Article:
VC ENTERTAIN 3-1 SOLDIERS FROM THE TRIDENT NEWSLETTER FOR SUNDAY, JULY 20, 1969.

Copy of publication provided by George V. Ellis


It was a clear, peaceful night for A Company 3-1 on their new firebase until the Viet Cong decided to hold an improptu concert and propaganda broadcast for the soldiers there recently.

"It was about 9 or 10 p.m. when I began hearing the song 'Where Have All the Flowers Gone,'" explained 1LT Lewis D. Adams Jr. (West Point, Ga.), artillery forward observer for A Company.  "Then this voice came on, asking us why we were here fighting in Vietnam.  It was really strange because the voice was very clear and spoke in excellent English."

SP4 James Shelton (Bayton, Mo.), radio telephone operator for the company commander, continued the story.  The first song was 'Where Have All the Floweres Gone,' followed by 'Oh Suzanna' and 'North to Alaska.'  As far as I could tell, the songs were original versions."

"Then this guy started telling us to come over to his side and help get rid of the troublemakers in Vietnam.  He added that this was a special broadcast for all G.I.s, officers, and ARVNs.  They must have thought we must have had interpreters up on the hill because part of the time they spoke in Vietnamese."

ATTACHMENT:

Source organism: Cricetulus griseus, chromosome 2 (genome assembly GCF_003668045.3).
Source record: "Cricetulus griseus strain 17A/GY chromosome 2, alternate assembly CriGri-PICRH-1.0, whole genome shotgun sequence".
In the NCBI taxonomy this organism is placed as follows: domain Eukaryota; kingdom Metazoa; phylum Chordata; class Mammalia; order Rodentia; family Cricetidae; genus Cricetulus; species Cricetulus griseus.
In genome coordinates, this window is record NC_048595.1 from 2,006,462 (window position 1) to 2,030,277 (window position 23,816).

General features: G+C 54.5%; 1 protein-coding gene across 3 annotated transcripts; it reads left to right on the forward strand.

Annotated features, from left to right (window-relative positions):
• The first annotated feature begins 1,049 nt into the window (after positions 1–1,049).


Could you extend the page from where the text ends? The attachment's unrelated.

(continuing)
While the company listened to the broadcast, 1LT Adams called for artillery to silence the talkative Communist PSYOP team which he estimated to be 800 to 900 meters northwest of the firebase.

"I must have directed over 100 rounds into the area" commented 1LT Adams, "and I was sure we had at least scared them away.  But soon as we stopped firing, they were broadcasting again.  It was really something."

The VC were thought to have been using a large portable PA system carried on the back.

After about 35 minutes, the VC disc-jockey ended his broadcast apparently unharmed.  Several of the 3-1 soldiers commented that the broadcast was better than a show.